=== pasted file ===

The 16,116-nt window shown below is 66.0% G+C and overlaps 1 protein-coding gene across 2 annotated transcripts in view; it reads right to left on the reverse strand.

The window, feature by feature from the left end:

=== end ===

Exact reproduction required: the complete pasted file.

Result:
The 16,116-nt window shown below is 66.0% G+C and overlaps 1 protein-coding gene across 2 annotated transcripts in view; it reads right to left on the reverse strand.

The window, feature by feature from the left end: